As of the 21st of May 2020, the updated Dutch Law on the Prevention of Money Laundering and Financing of Terrorism, better known as the Wwft, has entered into force formally. The most striking change is undoubtedly that crypto service providers have been included in the scope of anti-money laundering legislation.

What has changed

In 2018, the European Union implemented a set of changes to existing European anti-money laundering legislation. Now, two years later, this update has also been carried out in the Wwft.

The following cases have been added to Dutch anti-money laundering legislation:

  1. The expansion of the scope of the regulation to new areas. From now on, for example, tax advisors, art dealers and brokers must also comply with AML regulations.
  2. The maximum amount for anonymous prepaid cards and cash refunds without customer identification has been reduced to €150, – and €50 respectively.
  3. Providers of services for the exchange between virtual currencies and fiduciary currencies and providers of custodial wallets (hereinafter referred to as crypto service providers) are required to register with The Netherlands Bank (DNB).

Why have virtual currencies come into scope of the legislation

The EU considered the adjustments necessary because the risk of money laundering appeared to be increasingly manifesting itself in previously not recognised areas. The legislature was particularly concerned about the increased use of virtual currencies. Because of the anonymous nature of many virtual currencies, they lend themselves ideally to money laundering purposes. In order to deal with money laundering and terrorist financing, the registration requirement for crypto service providers has therefore been created. To be not registered means that providing crypto services in or from the Netherlands is not allowed.
A six-month transitional period has been set up for existing parties, but by 21 November 2020 they too must have successfully completed the registration process.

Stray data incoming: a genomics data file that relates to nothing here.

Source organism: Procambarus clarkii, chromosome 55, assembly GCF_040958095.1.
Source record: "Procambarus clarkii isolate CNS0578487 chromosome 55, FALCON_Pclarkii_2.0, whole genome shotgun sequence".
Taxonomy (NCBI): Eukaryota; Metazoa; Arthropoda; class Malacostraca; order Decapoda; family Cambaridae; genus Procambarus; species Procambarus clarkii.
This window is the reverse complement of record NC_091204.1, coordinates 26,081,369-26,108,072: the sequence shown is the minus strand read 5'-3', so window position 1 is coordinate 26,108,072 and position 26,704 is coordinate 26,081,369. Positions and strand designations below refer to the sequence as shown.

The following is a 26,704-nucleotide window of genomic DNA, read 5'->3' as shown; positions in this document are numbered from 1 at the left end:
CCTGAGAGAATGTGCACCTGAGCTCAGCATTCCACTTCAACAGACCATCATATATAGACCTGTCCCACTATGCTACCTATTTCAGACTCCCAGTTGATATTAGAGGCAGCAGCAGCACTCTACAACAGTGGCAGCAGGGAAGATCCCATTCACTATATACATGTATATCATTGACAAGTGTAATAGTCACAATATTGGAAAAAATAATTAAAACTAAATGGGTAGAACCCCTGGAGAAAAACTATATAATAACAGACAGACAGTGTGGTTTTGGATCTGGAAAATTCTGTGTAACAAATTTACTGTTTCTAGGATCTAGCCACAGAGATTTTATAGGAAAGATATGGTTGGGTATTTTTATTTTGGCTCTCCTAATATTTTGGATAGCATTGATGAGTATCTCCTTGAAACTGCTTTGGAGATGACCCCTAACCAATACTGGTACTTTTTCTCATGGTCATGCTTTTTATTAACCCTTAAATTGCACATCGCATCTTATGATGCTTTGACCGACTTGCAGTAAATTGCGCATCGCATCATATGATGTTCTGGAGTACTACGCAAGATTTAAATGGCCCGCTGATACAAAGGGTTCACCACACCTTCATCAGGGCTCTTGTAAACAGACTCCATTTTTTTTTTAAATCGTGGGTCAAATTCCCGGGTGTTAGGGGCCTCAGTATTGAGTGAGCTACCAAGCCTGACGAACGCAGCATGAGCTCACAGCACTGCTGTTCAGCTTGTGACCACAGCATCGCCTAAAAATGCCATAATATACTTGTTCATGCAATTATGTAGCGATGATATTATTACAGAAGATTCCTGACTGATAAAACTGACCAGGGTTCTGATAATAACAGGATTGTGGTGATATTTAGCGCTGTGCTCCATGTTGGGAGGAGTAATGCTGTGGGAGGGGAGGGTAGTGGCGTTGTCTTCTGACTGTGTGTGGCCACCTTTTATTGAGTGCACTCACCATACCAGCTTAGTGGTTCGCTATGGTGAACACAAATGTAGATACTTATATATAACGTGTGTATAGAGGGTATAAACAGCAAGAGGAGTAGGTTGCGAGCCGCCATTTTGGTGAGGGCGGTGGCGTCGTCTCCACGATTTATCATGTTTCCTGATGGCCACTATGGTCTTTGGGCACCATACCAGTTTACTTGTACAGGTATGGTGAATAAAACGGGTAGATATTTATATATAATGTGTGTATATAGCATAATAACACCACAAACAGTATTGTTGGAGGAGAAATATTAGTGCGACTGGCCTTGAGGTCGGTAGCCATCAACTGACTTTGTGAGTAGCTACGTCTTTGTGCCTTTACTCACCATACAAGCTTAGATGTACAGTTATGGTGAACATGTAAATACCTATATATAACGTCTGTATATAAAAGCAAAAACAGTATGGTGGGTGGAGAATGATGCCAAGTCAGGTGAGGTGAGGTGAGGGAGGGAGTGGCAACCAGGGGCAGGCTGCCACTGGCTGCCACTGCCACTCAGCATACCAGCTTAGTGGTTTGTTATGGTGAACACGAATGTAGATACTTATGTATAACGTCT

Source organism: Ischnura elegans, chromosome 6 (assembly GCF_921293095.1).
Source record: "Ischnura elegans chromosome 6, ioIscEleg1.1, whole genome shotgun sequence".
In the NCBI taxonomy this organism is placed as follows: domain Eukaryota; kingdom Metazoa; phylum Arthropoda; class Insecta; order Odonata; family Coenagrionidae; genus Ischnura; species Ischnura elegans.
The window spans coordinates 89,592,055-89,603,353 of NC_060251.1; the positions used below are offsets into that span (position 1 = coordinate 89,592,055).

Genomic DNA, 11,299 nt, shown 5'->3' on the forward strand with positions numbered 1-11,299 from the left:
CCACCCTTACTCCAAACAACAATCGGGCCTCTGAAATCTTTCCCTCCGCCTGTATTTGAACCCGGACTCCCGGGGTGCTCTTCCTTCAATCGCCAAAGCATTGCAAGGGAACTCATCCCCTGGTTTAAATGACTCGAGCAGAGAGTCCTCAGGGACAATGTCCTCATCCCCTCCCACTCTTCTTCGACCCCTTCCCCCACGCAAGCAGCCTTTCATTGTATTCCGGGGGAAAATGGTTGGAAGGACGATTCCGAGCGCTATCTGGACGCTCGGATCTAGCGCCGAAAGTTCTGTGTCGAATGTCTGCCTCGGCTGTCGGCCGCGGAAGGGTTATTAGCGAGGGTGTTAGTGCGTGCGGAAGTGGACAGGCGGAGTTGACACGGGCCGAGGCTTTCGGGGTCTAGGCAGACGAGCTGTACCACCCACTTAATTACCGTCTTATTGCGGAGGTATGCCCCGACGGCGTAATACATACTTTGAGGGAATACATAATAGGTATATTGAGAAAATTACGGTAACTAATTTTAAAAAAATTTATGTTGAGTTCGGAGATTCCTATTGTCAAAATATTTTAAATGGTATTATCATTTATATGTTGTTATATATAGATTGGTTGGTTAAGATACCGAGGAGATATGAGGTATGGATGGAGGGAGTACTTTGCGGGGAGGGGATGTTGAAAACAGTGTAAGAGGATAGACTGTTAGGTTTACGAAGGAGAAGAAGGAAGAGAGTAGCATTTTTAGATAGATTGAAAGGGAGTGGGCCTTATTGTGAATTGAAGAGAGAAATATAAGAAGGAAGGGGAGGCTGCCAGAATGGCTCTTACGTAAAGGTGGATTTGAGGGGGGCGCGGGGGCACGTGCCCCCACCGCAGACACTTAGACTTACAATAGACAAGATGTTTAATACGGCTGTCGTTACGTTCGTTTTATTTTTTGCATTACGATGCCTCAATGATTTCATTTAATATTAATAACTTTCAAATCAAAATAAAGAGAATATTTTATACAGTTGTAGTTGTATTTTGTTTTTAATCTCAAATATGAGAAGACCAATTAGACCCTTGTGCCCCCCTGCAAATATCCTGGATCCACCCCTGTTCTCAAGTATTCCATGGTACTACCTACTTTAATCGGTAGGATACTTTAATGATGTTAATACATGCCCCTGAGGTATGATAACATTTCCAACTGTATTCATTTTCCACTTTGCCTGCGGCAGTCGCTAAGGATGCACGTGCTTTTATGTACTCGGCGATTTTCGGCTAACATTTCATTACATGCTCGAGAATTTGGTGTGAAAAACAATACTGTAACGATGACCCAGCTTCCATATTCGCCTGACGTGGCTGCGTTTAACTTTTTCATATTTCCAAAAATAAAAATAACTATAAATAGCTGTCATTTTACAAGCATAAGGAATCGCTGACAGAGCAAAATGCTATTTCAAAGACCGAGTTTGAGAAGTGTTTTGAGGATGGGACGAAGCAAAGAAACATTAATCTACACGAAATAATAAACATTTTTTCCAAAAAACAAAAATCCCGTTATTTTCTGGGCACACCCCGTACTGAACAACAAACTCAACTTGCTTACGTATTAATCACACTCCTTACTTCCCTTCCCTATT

How does registration work

In the case of a successful registration, crypto service providers at DNB must demonstrate that they operate as a proper and well -run business. Meeting the conditions required asks quite a bit from a company. For example, crypto providers must provide a set of procedures and policies that, for example, show how identified integrity risks have been addressed and how client due diligence has been set up. The organisation should also be adequately structured, with an independent compliance function and transparent leadership. In addition to the organisational requirements mentioned, a review of directors and shareholders is also mandatory with regard to suitability and trustworthiness.
Both in the administrative field and for the practical organisational structure, the registration requirement has a major impact. If DNB is convinced that the crypto provider fully complies with all registration requirements, DNB will register the crypto service provider in the open register of crypto service providers.

Piece of cake?

Not quite. Notwithstanding the fact that the demand is not about a license but ‘only’ a registration, the conditions that a crypto service provider must meet are not elementary. The additional administrative and organisational burden and corresponding compliance efforts are a considerable obstacle for many market participants. In addition, the crypto service providers consider the expected ongoing supervisory costs to be quite high (+- 20K in 2020 alone). The registration requirement has therefore already caused the necessary uproar in the crypto domain in the past period. A number of parties have not awaited developments and have terminated services or left the Netherlands for countries where the supervisory regime is of a more moderate nature. For example, BitKassa terminated services on May 19th and the cryptocurrency provider Deribit recently left for Panama.

Although the requirements for registration in the Netherlands are not elementary, a registration as a crypto service provider implies that the business processes of the registered party are of a good quality . This creates trust among customers and suppliers and for many organisations this is an important reason to opt for registration in the Netherlands.

Preliminary estimates by the Ministry and DNB expect approximately 75 registration applications for 2020. Currently, the number is about 50. How many of these applications will actually be granted is also still uncertain. In preparation, DNB has issued guidelines to follow, and doing so significantly increases the chances for a successful registration. In the coming months, it will become evident which crypto service providers will be included by DNB in the register. This in turn will make it clearer to see to what extent the registration requirement changes the existing Dutch crypto landscape.

If you have questions about the content of the registration process, Enigma consulting will be happy to assist you with advice and support.


Geert Blom
Senior Legal Adviseur


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